This came to my attention the other day. It is a good overture to try to restore faithfulness to our Lutheran Confessions in our use of vicars. Any member congregation can submit an overture to the LCMS Convention. For more information on overtures and the LCMS Convention click here.
For vicars without a Regular Call no longer to appear to rightly administer the Sacrament of the Altar
Whereas, Christ has publicly instituted within His fellowship (koinonia) of believers the Office of the (Holy) Ministry, whereby He delivers with absolute certainty His gifts of the forgiveness of sins and so also life and salvation through His Spirit-empowered Word and Sacraments, whereby He works to create in sinners both repentance from sin and faith in Christ crucified for sinners; and
Whereas, our Lutheran Confessions state: “nobody should publicly teach or preach or administer the sacraments in the church without a regular call (rite vocatus).” (Theodore G. Tappert, ed., The Book of Concord the Confessions of the Evangelical Lutheran Church. (Philadelphia: Mühlenberg Press, 1959), Augsburg Confession, Article XIV, page 36); and
Whereas, the historical understanding that rite vocatus includes the whole process of examination, call, and ordination and that none of these three aspects is negotiable or unnecessary, even though they may be implemented in various ways, was affirmed by the report of the Synod’s task force studying the use of SMP pastors and licensed lay deacons in response to 2013 Resolution 4-06A (page 10); and
Whereas, the original intent of using vicars in the LCMS was to help train up and examine laymen before they were extended a Regular Call into the Office of the Holy Ministry but not to use them as though they already were rightly-called ministers serving in the Office of the Holy Ministry; and
Whereas, during the past 60-years or so the practice began of misusing some vicars by sending them to congregations in order to satisfy the desire of congregations to rightly receive the Sacrament of the Altar, but has introduced confusion of the nature of the Office of the Holy Ministry, and has introduced uncertainty in the reception of Christ’s gifts through the institution of the Office of the Holy Ministry; and, in some cases, vicars have even been coerced into apparently consecrating the Sacrament of the Altar against their consciences under threat of failing their vicarages; and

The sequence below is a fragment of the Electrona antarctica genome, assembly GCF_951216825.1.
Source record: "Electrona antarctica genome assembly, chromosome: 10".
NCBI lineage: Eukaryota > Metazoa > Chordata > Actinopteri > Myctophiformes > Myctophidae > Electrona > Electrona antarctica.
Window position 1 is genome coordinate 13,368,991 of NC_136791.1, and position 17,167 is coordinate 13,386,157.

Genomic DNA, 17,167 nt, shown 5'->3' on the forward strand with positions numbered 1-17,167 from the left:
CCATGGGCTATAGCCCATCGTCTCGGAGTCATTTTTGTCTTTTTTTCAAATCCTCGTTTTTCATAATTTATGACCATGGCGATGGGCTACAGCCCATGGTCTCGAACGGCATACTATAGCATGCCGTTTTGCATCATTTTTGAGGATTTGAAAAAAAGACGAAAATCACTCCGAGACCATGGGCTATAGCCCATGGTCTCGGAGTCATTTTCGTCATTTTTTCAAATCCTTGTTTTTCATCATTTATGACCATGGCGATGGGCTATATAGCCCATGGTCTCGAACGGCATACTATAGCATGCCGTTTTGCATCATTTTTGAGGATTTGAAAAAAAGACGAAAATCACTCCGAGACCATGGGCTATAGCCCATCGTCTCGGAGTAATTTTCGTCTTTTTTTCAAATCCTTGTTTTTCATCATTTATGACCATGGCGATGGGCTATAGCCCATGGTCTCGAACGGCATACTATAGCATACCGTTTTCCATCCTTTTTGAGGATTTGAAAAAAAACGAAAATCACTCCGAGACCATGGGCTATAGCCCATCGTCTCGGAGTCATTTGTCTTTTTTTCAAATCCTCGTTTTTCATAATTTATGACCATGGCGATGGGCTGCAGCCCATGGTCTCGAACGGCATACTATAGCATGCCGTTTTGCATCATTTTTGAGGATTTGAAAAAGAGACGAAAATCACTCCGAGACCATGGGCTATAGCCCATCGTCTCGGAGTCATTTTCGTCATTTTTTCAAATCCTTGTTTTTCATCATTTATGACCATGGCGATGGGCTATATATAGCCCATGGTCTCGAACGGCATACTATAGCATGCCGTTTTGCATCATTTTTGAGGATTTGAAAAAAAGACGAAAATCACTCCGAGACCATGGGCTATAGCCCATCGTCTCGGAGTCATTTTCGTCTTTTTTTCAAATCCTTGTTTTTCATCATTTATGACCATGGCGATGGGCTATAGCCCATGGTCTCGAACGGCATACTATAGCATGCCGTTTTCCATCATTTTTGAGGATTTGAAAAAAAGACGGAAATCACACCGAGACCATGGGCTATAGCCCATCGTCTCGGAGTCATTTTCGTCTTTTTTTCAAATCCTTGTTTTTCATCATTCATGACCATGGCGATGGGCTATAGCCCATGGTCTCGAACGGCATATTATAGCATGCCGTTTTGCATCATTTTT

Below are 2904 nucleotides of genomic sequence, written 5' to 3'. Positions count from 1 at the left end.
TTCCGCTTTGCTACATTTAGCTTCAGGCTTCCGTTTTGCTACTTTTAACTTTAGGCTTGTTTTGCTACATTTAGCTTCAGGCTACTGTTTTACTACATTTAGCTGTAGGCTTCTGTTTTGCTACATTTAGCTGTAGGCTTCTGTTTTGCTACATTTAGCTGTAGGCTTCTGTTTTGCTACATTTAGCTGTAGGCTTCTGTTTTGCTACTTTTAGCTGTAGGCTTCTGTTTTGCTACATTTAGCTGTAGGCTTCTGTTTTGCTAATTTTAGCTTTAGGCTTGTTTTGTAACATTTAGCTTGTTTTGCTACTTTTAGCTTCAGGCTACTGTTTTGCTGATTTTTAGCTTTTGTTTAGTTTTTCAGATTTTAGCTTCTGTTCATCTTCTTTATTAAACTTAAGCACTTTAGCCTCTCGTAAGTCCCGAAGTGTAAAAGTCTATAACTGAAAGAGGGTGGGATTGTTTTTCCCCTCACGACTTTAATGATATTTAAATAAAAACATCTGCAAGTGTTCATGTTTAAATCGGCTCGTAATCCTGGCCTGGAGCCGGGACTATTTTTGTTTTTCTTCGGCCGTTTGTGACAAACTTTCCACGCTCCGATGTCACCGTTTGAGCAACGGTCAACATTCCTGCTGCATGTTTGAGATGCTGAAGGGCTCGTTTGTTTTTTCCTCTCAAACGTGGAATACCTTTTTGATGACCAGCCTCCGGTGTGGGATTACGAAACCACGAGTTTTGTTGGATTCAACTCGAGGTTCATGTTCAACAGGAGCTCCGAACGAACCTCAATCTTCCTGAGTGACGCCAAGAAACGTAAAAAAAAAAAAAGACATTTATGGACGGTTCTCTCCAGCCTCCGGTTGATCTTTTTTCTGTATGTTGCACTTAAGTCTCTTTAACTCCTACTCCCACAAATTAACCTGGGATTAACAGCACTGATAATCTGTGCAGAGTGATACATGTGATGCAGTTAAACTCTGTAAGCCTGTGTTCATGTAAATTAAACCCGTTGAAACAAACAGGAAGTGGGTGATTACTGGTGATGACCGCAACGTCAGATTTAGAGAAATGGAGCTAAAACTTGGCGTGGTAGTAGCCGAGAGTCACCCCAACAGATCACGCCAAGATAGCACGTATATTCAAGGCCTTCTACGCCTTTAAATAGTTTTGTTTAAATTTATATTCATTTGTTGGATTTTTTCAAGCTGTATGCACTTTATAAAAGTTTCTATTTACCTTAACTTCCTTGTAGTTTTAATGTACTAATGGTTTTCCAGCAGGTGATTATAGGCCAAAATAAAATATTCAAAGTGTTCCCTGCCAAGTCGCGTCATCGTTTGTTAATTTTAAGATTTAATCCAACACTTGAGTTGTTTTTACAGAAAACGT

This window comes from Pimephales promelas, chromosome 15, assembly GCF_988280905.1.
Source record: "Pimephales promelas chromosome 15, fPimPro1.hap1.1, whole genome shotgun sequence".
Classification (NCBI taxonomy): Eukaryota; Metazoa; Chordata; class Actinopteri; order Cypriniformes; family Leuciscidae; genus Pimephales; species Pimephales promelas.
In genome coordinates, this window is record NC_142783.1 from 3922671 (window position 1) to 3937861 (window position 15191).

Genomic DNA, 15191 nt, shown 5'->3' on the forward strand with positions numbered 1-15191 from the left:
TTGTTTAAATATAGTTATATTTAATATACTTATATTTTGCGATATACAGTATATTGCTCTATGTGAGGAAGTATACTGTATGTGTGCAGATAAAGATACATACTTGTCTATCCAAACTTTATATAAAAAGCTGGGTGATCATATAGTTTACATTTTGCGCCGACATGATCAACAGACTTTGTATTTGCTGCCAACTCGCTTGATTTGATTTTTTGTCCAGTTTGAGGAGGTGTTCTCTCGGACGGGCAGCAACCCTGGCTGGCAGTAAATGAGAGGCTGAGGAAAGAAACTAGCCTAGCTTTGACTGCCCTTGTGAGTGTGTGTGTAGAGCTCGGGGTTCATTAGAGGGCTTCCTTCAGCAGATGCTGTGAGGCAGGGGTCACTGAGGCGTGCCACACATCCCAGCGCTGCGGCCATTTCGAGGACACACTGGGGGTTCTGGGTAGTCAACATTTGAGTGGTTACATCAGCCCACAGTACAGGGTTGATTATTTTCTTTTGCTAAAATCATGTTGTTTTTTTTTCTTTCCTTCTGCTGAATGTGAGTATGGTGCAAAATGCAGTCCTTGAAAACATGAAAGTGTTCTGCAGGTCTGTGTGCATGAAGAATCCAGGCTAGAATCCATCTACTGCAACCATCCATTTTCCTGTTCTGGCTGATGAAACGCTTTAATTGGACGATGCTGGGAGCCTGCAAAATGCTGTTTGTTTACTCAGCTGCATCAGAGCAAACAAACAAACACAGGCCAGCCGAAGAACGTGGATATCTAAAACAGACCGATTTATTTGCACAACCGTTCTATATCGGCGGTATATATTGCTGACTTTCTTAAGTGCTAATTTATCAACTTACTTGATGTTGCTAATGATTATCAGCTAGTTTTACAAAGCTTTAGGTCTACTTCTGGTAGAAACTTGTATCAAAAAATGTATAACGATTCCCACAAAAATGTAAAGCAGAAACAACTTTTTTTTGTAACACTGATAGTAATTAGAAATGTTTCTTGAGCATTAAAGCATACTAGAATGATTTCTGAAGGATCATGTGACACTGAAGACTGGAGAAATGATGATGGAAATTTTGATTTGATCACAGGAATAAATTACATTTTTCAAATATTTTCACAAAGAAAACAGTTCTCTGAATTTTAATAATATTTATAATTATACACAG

Whereas, the Synod in convention has never recognized vicars as men who have received a Regular Call (rite vocatus) to consecrate the Sacrament and conduct all the duties (including hearing confession and pronouncing holy absolution under the Confessional Seal) that are associated with helping prepare communicants to rightly receive the Lord’s Body and Blood to their benefit and not to their harm and judgment; and
Whereas, the 2011 convention of our sister synod, Lutheran Church–Canada (founded 1988), with whom we share full altar and pulpit fellowship and mutually share and study documents produced by each others’ Commissions on Theology and Church Relations (CTCR), has set a good and faithful example by adopting as amended resolution 11.1.10 as a statement for “Reference and Guidance”, which concludes: “Since historically the celebration of Holy Communion publicly has been a unique function of the Office of the Holy Ministry, and since a Vicar is a [layman] in training for the Office of the Holy Ministry and not a Pastor, and since no incidence of an ‘emergency’ can be suggested in which the historical practice of the Church should be abrogated, therefore, Vicars should not be allowed to celebrate Holy Communion other than as an assistant to the presiding Pastor who alone has the right by means of his Call and Ordination to speak the Words of Institution …”; therefore be it
Resolved, that LCMS vicars who do not have a Regular Call no longer be allowed nor compelled to appear as though they are rightly administering the Sacrament of the Altar.